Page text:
Wild turkeys are active during the day and roost in trees overnight. They nest on the ground and the young turkeys are able to leave the nest shortly after hatching. They immediately begin foraging for insects, but stay in a brood with the hen until their flight feathers have developed. Because turkeys are large and active during daylight hours, they are often observed foraging for insects, grubs and seeds, their primary food sources.

Some wild turkeys that reside in urban areas have become acclimated to humans, which can create problems. At first, the appearance of turkeys is usually novel and welcome. Property owners often regrettably feed the birds to encourage them to stay. It is only after the droppings accumulate, property is damaged or residents are chased by aggressive jakes, that they are considered a nuisance. They may not be wary of humans and may become a nuisance by roosting on roofs, in trees near homes and on decks. They are known to occasionally damage painted automotive surfaces. If this behavior persists, these birds may need to be removed and destroyed by special permit. Click here to earn more about how to avoid common problems caused by wild turkeys from the Minnesota DNR.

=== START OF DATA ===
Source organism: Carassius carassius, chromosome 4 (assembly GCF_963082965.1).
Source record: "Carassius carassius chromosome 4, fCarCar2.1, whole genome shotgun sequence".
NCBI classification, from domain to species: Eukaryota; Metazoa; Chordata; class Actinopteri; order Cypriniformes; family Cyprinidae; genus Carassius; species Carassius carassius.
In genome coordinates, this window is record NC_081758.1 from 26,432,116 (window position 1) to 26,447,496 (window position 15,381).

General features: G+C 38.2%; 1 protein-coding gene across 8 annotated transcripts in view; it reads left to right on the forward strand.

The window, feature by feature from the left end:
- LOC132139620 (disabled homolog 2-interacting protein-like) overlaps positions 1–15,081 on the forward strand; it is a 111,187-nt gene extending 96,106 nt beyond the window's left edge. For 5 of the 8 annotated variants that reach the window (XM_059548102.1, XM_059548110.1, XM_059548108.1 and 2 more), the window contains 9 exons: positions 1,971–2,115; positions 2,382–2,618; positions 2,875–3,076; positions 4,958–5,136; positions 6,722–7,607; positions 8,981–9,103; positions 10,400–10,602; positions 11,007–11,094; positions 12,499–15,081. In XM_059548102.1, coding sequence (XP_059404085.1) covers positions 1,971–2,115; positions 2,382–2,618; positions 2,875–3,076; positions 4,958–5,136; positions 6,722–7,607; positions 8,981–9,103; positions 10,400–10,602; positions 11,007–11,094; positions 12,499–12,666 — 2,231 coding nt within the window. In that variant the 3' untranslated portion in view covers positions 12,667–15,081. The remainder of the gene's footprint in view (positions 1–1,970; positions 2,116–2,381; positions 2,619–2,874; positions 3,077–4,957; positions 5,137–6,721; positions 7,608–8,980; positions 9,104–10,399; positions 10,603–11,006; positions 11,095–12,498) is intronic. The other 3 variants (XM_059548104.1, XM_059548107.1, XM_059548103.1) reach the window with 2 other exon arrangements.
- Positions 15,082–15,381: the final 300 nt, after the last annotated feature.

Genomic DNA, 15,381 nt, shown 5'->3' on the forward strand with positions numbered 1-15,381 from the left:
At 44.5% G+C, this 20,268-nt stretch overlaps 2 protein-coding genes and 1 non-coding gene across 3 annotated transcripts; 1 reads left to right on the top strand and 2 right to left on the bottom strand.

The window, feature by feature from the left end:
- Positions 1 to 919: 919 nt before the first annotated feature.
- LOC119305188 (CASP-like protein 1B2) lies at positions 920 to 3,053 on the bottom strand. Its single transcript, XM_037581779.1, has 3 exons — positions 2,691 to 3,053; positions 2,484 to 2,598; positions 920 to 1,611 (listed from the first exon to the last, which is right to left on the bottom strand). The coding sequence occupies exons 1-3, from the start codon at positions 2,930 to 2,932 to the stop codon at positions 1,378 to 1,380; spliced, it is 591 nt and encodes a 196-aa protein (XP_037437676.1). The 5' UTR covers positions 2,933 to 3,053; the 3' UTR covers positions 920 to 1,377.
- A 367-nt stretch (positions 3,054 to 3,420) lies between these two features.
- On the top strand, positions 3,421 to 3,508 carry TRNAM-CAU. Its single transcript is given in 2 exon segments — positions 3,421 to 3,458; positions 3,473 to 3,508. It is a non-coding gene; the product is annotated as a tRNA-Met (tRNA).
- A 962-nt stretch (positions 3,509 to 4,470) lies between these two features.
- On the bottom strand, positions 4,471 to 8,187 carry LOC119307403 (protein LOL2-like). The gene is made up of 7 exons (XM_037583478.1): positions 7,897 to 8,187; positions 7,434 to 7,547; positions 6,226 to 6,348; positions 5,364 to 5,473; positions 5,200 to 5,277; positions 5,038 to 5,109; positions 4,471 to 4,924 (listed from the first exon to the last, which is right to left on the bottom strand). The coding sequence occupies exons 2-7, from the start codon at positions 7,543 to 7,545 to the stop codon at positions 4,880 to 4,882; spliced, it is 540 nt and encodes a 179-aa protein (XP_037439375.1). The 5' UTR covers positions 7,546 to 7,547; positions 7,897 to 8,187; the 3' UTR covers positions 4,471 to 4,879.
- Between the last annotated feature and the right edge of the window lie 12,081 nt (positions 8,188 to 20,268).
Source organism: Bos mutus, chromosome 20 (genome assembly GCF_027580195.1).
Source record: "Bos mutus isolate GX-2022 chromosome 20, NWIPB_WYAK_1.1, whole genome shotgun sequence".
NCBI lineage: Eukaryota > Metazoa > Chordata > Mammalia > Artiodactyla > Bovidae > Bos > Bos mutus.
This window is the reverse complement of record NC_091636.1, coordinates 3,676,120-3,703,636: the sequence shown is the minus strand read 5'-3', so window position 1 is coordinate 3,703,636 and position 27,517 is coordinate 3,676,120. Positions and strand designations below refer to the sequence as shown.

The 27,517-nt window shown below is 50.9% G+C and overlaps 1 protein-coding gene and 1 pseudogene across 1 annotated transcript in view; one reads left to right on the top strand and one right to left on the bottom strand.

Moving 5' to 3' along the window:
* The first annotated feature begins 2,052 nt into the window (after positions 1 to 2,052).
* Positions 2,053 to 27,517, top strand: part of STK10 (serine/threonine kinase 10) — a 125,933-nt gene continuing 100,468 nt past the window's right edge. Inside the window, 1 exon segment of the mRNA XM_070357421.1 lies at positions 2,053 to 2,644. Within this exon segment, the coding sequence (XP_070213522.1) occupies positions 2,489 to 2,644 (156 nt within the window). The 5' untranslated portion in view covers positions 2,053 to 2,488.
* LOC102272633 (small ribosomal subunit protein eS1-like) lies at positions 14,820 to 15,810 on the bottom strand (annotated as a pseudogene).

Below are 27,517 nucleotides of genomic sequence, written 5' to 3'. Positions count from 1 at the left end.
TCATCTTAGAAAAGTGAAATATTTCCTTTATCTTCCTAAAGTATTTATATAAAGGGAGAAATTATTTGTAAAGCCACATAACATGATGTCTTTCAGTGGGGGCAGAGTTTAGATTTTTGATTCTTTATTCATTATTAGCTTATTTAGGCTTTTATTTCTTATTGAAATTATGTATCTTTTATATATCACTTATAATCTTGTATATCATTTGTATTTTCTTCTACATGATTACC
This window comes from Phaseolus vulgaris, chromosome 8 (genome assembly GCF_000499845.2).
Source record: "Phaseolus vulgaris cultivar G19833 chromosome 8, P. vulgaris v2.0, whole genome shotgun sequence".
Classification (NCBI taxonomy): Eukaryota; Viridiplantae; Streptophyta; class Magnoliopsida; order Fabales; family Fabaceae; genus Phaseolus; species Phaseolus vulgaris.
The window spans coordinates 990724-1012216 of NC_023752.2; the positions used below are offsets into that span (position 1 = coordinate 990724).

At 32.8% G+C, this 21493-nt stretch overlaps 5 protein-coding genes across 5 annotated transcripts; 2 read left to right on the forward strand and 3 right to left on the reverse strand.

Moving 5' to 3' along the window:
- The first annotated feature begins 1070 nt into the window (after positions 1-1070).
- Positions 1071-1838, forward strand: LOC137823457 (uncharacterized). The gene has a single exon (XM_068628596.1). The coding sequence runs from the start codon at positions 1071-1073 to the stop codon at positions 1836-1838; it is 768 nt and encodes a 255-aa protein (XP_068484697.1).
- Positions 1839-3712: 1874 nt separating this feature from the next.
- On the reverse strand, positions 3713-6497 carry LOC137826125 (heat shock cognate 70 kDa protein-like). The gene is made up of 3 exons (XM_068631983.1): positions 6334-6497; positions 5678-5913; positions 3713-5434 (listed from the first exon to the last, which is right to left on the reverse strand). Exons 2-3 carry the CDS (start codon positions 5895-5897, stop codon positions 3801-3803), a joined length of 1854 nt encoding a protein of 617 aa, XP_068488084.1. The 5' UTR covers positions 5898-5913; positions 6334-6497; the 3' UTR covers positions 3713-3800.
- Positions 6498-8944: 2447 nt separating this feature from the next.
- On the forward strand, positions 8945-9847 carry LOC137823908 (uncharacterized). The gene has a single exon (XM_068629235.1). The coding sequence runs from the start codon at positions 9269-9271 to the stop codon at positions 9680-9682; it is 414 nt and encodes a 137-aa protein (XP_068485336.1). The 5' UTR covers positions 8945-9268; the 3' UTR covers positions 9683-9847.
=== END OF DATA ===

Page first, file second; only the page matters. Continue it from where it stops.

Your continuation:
Woodpeckers
Woodpeckers peck holes that range in size from a quarter inch hole to a cavity big enough for a nest. Homes made of wood siding or stucco often receive the most damage because they’re fairly easy to penetrate. Before attempting to scare woodpeckers from your home, cover or repair any existing holes that may attract other woodpeckers looking for food. For small holes, you can squirt a small amount of linseed oil into the hole to kill any insects that may be attracting the woodpeckers. After repairing holes, try a visual deterrent and move it once a week to keep the birds from becoming habituated to it. Click here to learn more about preventing and controlling property damage caused by woodpeckers from the Minnesota DNR.